- Good afternoon.
For the residents of Kensington that I represent, I can tell you on their behalf, thank you.
This is a great first step in demonstrating to folks that, on behalf of the D.A.
's office and law enforcement, we're up to the task.
[camera shutters clicking] [speaking Spanish] Larry.
Larry and I, we have known each other for 30 years.
[both speaking Spanish] So you've met our new D.A.?
- How are you?
- I really believe that when people spend one-on-one time with Larry, they get a different understanding of who he is.
Larry cares, but he doesn't come off as the teddy bear kind of person.
♪ ♪ The narrative around him being for criminals, versus victims, is still huge.
- We bring the cases.
That's just the reality.
We don't bring weed possession.
- Okay, good.
- We don't bring sex work.
But when it comes to anything serious, we bring it.
Even when it comes to non-serious stuff.
We bring all the retail theft cases.
"Oh, Krasner's not busting nobody.
We bring 'em in."
No, you don't.
- They always say it was you, 'cause you're not gonna do nothing with it.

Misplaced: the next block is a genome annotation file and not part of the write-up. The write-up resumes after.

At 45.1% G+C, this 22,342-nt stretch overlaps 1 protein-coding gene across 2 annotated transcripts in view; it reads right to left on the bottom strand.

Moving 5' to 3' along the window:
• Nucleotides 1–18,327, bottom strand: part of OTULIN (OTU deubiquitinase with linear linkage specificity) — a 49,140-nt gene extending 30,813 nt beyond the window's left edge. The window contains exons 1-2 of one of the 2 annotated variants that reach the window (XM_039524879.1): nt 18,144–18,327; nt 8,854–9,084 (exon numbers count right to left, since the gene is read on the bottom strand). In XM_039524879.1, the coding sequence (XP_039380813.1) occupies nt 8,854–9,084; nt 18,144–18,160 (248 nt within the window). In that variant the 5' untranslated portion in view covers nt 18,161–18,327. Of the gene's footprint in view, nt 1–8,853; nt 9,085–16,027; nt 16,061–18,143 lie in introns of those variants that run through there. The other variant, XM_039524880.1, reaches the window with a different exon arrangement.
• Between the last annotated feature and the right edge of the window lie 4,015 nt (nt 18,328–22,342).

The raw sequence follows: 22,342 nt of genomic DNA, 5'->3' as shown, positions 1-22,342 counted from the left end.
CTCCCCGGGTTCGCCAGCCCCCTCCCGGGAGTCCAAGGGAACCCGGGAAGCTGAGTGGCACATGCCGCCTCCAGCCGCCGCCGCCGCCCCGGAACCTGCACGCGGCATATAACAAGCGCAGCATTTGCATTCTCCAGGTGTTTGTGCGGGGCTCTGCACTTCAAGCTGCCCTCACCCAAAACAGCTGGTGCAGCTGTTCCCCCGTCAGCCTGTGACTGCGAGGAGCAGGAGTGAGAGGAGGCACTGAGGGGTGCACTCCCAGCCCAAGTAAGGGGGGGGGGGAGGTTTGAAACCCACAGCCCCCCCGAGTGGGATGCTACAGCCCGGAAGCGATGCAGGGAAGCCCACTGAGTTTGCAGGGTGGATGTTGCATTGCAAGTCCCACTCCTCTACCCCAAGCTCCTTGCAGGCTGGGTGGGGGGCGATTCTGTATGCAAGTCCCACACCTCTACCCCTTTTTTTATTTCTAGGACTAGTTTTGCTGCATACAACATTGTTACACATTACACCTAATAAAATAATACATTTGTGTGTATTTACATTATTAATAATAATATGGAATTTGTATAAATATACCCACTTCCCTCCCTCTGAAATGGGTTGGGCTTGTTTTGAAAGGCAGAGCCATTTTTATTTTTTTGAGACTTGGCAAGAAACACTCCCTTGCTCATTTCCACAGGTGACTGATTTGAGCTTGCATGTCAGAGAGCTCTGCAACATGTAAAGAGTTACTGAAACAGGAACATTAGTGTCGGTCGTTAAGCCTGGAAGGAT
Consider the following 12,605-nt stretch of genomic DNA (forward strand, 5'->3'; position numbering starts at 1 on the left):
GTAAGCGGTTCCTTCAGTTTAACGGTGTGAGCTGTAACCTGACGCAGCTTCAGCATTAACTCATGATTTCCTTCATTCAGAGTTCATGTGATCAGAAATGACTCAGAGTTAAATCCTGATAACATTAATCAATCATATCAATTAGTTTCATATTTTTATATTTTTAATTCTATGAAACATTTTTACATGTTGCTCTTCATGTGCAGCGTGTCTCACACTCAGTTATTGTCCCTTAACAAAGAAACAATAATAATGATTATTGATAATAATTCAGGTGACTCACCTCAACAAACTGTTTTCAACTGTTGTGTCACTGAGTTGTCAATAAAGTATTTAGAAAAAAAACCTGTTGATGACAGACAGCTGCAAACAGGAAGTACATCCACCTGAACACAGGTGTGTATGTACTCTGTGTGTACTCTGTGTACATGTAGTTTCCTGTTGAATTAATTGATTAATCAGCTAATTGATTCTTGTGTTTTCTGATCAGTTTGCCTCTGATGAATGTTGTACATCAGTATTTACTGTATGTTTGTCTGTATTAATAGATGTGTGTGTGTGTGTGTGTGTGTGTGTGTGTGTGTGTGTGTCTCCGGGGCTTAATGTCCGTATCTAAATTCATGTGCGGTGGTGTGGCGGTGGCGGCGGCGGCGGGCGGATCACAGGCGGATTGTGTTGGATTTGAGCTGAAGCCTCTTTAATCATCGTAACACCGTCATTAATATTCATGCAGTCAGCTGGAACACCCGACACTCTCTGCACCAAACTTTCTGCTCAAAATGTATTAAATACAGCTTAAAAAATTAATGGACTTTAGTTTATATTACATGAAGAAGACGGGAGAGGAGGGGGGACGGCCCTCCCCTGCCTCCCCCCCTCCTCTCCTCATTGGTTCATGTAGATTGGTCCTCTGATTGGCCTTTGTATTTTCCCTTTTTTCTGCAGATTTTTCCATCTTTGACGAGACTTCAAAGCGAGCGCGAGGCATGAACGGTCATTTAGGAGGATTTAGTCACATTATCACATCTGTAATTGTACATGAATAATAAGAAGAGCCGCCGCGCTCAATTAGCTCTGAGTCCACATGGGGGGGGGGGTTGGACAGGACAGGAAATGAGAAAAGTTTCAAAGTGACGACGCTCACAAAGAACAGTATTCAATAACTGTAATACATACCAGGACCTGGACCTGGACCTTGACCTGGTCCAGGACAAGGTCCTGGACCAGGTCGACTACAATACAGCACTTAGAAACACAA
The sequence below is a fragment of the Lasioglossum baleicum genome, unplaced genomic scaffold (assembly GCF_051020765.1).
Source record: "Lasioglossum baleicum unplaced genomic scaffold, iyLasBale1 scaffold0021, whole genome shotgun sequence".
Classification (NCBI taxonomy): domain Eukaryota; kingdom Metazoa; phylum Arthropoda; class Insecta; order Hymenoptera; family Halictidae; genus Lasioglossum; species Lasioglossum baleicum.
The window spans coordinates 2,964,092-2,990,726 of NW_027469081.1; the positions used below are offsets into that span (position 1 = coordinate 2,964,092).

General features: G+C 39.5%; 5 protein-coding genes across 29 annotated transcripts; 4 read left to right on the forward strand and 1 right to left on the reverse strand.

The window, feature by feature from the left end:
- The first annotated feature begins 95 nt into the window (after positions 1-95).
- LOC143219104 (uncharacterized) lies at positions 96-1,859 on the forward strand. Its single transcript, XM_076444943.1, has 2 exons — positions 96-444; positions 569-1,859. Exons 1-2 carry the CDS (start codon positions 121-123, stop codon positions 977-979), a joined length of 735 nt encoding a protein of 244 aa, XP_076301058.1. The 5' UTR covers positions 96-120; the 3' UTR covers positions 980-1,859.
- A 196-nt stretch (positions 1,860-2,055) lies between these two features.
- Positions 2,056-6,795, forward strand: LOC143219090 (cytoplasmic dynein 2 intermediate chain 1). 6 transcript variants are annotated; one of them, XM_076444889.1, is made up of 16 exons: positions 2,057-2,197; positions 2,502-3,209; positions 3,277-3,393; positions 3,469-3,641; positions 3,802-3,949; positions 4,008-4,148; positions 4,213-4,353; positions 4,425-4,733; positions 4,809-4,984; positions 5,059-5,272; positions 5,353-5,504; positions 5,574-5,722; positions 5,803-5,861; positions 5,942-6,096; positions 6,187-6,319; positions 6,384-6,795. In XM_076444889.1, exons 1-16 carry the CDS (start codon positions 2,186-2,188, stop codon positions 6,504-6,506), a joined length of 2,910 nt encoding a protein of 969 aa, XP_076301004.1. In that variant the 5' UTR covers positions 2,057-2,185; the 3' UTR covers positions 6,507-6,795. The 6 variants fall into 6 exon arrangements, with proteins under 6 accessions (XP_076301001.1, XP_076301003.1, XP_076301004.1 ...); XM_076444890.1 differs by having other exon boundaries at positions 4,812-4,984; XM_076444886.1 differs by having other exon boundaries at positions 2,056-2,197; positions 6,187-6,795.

- I mean, they're saying what they want to say.
- I know.
- But-- - They're winning that war, though.
- Well... - They're winning the perception war; facts.
- Well, they're about to lose it when I walk in with the facts and bang 'em over the head.
- For those people who care about facts.
Electing people is one thing.
Helping them become successful is another thing.
His work is generational work and people are not going to see the results for another ten years, and they want the here and now.
I have no doubt that not only this is the right direction, that it's a necessary direction.
We can't keep doing what we did in the past, 'cause it didn't work.
[indistinct chatter] ♪ ♪ In the '80s, when I was growing up in Kensington, it was a crack epidemic.
The only answer was arrests and police presence.